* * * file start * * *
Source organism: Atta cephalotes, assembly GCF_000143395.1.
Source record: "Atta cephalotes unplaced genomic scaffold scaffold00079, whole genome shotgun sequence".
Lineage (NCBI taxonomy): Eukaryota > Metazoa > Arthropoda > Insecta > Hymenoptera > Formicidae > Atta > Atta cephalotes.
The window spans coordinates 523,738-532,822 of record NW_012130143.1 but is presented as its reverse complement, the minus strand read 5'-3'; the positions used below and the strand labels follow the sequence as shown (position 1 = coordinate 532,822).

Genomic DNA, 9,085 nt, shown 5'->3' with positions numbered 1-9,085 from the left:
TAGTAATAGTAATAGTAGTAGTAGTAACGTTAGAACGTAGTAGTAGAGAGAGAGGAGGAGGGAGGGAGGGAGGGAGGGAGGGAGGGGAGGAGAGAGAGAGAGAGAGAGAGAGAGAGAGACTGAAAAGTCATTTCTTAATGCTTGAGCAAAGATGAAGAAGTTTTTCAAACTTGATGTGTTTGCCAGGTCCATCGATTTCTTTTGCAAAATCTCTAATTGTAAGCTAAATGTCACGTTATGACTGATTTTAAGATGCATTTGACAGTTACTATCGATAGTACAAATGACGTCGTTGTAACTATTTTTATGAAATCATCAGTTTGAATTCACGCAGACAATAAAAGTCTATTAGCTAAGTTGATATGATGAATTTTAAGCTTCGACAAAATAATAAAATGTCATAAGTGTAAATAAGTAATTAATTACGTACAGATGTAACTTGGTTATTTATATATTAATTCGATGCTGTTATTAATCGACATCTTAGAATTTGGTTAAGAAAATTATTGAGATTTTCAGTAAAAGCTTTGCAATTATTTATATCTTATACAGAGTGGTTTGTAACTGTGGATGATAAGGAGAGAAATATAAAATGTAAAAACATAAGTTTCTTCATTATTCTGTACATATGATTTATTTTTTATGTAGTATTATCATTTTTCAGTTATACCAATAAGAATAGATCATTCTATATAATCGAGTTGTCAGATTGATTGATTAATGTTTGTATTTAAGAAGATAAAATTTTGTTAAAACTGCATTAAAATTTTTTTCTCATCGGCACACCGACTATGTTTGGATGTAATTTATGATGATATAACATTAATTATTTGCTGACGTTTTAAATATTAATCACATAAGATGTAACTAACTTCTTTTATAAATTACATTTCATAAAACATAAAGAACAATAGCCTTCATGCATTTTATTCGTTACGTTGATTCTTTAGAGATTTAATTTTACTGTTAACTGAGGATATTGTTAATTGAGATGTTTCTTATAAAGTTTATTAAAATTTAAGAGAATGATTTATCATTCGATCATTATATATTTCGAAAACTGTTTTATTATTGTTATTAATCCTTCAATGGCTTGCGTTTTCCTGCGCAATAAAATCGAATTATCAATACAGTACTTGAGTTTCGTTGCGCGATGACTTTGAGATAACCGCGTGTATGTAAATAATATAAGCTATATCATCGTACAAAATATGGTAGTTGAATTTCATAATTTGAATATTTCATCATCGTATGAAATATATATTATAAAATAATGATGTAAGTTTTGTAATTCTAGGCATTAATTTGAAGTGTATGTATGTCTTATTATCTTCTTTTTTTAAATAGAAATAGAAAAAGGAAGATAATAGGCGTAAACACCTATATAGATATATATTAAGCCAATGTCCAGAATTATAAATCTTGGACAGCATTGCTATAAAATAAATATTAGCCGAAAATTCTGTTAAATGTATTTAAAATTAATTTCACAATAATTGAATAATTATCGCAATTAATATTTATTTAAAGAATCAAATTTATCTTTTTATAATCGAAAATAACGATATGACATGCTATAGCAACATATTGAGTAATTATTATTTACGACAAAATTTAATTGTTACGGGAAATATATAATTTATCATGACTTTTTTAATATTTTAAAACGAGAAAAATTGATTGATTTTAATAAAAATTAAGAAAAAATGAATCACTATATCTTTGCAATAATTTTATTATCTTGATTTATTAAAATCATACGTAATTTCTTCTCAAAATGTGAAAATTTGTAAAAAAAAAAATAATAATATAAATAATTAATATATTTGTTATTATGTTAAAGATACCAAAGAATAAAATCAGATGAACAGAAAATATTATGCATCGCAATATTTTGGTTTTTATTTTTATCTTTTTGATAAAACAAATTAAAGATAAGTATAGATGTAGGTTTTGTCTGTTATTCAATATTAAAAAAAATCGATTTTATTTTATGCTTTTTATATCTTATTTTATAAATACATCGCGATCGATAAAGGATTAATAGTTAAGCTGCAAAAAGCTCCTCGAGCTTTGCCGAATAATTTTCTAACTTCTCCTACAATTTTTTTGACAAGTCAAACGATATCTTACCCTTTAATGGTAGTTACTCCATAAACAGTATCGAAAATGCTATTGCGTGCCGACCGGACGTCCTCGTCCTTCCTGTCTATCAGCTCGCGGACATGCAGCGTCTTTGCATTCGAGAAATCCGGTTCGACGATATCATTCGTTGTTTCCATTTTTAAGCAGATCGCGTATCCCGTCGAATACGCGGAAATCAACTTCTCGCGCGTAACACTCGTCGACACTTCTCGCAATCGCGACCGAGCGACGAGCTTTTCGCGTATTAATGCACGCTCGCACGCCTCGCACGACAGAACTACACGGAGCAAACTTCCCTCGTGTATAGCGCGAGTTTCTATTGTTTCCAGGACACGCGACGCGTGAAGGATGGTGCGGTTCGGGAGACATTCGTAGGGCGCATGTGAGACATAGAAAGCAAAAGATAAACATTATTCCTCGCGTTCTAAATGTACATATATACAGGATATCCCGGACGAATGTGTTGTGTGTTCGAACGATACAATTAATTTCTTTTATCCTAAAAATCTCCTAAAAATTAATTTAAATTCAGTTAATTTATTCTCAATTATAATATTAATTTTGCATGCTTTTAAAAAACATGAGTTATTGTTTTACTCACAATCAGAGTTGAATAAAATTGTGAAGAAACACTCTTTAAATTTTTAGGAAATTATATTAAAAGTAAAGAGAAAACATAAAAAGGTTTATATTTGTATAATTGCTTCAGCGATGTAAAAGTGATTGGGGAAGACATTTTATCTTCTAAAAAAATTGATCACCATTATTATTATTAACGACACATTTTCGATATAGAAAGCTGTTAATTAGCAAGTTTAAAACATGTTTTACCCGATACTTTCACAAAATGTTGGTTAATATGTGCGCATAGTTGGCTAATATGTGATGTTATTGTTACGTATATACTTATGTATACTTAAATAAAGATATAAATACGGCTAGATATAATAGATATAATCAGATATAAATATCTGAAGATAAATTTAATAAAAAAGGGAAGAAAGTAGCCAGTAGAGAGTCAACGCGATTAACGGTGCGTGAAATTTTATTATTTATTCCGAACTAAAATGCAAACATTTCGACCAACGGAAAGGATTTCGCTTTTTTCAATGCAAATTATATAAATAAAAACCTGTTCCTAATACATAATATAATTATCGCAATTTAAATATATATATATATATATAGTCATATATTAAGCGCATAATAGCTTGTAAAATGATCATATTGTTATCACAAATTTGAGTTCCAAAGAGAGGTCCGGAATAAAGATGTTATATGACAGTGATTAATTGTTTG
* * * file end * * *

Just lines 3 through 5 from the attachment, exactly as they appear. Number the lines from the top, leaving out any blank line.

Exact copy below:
Lineage (NCBI taxonomy): Eukaryota > Metazoa > Arthropoda > Insecta > Hymenoptera > Formicidae > Atta > Atta cephalotes.
The window spans coordinates 523,738-532,822 of record NW_012130143.1 but is presented as its reverse complement, the minus strand read 5'-3'; the positions used below and the strand labels follow the sequence as shown (position 1 = coordinate 532,822).

Genomic DNA, 9,085 nt, shown 5'->3' with positions numbered 1-9,085 from the left: